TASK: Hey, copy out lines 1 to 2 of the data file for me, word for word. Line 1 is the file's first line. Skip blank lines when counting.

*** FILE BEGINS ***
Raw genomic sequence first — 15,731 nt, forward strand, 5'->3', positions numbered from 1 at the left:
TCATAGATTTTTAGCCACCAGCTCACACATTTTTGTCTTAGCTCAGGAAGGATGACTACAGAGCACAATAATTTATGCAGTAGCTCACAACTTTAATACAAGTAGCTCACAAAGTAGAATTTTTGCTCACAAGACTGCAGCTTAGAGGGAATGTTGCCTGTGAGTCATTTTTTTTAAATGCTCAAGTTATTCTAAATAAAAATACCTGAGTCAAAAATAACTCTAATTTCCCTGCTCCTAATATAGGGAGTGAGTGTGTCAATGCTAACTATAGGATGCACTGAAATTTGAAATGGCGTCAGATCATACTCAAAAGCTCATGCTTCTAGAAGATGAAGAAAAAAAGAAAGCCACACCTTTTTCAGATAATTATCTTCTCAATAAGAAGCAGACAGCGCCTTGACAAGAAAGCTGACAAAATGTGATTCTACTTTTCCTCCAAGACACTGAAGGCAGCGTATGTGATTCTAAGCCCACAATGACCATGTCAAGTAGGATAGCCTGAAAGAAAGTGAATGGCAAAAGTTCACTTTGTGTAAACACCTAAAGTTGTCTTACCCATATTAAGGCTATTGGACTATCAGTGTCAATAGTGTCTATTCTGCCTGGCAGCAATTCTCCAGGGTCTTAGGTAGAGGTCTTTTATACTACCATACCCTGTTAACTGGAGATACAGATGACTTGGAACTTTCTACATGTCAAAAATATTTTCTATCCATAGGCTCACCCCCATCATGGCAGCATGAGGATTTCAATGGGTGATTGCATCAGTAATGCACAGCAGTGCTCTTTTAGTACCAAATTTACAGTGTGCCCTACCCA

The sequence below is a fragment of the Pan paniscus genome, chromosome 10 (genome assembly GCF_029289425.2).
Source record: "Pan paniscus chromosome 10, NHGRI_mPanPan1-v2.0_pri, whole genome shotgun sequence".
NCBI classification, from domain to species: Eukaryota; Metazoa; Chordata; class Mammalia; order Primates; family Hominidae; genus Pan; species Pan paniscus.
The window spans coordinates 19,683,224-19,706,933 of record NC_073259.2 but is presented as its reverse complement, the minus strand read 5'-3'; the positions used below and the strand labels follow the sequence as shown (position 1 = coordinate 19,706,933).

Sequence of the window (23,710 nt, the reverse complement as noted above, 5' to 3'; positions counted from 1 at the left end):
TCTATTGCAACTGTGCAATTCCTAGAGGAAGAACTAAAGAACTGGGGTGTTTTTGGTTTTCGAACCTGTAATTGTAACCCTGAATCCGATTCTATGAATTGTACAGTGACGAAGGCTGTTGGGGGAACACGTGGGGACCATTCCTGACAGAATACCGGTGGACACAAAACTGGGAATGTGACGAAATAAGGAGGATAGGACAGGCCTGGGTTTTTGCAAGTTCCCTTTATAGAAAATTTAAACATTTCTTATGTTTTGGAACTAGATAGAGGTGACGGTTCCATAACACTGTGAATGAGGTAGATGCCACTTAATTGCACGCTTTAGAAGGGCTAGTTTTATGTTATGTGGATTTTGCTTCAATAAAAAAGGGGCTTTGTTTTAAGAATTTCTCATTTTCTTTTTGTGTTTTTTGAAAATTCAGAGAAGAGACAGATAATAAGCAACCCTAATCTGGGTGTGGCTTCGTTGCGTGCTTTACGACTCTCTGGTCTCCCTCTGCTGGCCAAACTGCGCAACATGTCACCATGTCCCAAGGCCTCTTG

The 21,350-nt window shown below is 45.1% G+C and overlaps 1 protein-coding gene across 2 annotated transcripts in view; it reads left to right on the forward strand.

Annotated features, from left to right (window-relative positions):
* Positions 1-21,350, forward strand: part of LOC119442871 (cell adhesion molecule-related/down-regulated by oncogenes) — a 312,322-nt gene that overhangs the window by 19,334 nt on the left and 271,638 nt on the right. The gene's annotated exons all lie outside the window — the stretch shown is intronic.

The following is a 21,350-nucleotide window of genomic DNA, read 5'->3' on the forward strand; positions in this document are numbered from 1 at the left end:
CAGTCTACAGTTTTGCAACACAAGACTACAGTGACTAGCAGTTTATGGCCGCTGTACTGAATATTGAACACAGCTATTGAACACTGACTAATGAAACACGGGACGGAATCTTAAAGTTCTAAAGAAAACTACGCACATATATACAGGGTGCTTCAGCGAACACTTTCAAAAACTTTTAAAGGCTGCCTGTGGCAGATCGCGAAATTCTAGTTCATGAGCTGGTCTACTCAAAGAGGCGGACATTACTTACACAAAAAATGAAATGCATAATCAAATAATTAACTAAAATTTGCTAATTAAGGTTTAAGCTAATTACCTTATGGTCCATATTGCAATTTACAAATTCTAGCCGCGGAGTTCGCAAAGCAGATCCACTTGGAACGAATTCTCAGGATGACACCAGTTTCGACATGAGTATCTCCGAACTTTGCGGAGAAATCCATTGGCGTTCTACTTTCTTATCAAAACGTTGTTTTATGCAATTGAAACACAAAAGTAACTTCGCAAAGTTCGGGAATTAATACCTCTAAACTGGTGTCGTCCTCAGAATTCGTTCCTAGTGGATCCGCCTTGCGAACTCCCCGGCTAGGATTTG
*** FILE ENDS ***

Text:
Raw genomic sequence first — 15,731 nt, forward strand, 5'->3', positions numbered from 1 at the left:
TCATAGATTTTTAGCCACCAGCTCACACATTTTTGTCTTAGCTCAGGAAGGATGACTACAGAGCACAATAATTTATGCAGTAGCTCACAACTTTAATACAAGTAGCTCACAAAGTAGAATTTTTGCTCACAAGACTGCAGCTTAGAGGGAATGTTGCCTGTGAGTCATTTTTTTTAAATGCTCAAGTTATTCTAAATAAAAATACCTGAGTCAAAAATAACTCTAATTTCCCTGCTCCTAATATAGGGAGTGAGTGTGTCAATGCTAACTATAGGATGCACTGAAATTTGAAATGGCGTCAGATCATACTCAAAAGCTCATGCTTCTAGAAGATGAAGAAAAAAAGAAAGCCACACCTTTTTCAGATAATTATCTTCTCAATAAGAAGCAGACAGCGCCTTGACAAGAAAGCTGACAAAATGTGATTCTACTTTTCCTCCAAGACACTGAAGGCAGCGTATGTGATTCTAAGCCCACAATGACCATGTCAAGTAGGATAGCCTGAAAGAAAGTGAATGGCAAAAGTTCACTTTGTGTAAACACCTAAAGTTGTCTTACCCATATTAAGGCTATTGGACTATCAGTGTCAATAGTGTCTATTCTGCCTGGCAGCAATTCTCCAGGGTCTTAGGTAGAGGTCTTTTATACTACCATACCCTGTTAACTGGAGATACAGATGACTTGGAACTTTCTACATGTCAAAAATATTTTCTATCCATAGGCTCACCCCCATCATGGCAGCATGAGGATTTCAATGGGTGATTGCATCAGTAATGCACAGCAGTGCTCTTTTAGTACCAAATTTACAGTGTGCCCTACCCA